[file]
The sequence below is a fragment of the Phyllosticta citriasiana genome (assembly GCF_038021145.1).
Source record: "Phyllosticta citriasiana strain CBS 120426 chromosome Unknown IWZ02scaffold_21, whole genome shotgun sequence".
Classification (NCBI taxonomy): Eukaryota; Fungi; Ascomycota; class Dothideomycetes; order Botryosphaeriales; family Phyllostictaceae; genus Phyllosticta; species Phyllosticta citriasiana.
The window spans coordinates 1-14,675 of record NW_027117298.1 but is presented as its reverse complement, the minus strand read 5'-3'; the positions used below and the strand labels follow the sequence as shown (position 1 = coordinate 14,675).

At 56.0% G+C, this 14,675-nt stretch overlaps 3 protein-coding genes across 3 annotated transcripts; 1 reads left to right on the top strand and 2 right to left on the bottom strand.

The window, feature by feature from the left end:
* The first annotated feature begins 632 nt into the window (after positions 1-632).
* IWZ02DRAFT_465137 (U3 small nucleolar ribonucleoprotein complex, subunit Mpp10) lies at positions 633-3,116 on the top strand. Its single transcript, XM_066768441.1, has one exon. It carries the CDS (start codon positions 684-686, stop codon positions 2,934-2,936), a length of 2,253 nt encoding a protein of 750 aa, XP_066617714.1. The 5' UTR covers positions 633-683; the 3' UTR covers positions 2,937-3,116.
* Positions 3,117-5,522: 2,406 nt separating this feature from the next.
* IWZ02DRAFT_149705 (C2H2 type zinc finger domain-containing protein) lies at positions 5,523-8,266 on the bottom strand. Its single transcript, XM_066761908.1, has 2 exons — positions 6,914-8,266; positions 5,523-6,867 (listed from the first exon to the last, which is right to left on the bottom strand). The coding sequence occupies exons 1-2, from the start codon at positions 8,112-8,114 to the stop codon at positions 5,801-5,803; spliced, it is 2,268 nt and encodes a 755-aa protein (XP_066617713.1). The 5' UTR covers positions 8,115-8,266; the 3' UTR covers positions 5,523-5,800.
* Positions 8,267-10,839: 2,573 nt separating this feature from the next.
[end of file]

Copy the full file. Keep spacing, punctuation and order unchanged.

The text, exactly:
The sequence below is a fragment of the Phyllosticta citriasiana genome (assembly GCF_038021145.1).
Source record: "Phyllosticta citriasiana strain CBS 120426 chromosome Unknown IWZ02scaffold_21, whole genome shotgun sequence".
Classification (NCBI taxonomy): Eukaryota; Fungi; Ascomycota; class Dothideomycetes; order Botryosphaeriales; family Phyllostictaceae; genus Phyllosticta; species Phyllosticta citriasiana.
The window spans coordinates 1-14,675 of record NW_027117298.1 but is presented as its reverse complement, the minus strand read 5'-3'; the positions used below and the strand labels follow the sequence as shown (position 1 = coordinate 14,675).

At 56.0% G+C, this 14,675-nt stretch overlaps 3 protein-coding genes across 3 annotated transcripts; 1 reads left to right on the top strand and 2 right to left on the bottom strand.

The window, feature by feature from the left end:
* The first annotated feature begins 632 nt into the window (after positions 1-632).
* IWZ02DRAFT_465137 (U3 small nucleolar ribonucleoprotein complex, subunit Mpp10) lies at positions 633-3,116 on the top strand. Its single transcript, XM_066768441.1, has one exon. It carries the CDS (start codon positions 684-686, stop codon positions 2,934-2,936), a length of 2,253 nt encoding a protein of 750 aa, XP_066617714.1. The 5' UTR covers positions 633-683; the 3' UTR covers positions 2,937-3,116.
* Positions 3,117-5,522: 2,406 nt separating this feature from the next.
* IWZ02DRAFT_149705 (C2H2 type zinc finger domain-containing protein) lies at positions 5,523-8,266 on the bottom strand. Its single transcript, XM_066761908.1, has 2 exons — positions 6,914-8,266; positions 5,523-6,867 (listed from the first exon to the last, which is right to left on the bottom strand). The coding sequence occupies exons 1-2, from the start codon at positions 8,112-8,114 to the stop codon at positions 5,801-5,803; spliced, it is 2,268 nt and encodes a 755-aa protein (XP_066617713.1). The 5' UTR covers positions 8,115-8,266; the 3' UTR covers positions 5,523-5,800.
* Positions 8,267-10,839: 2,573 nt separating this feature from the next.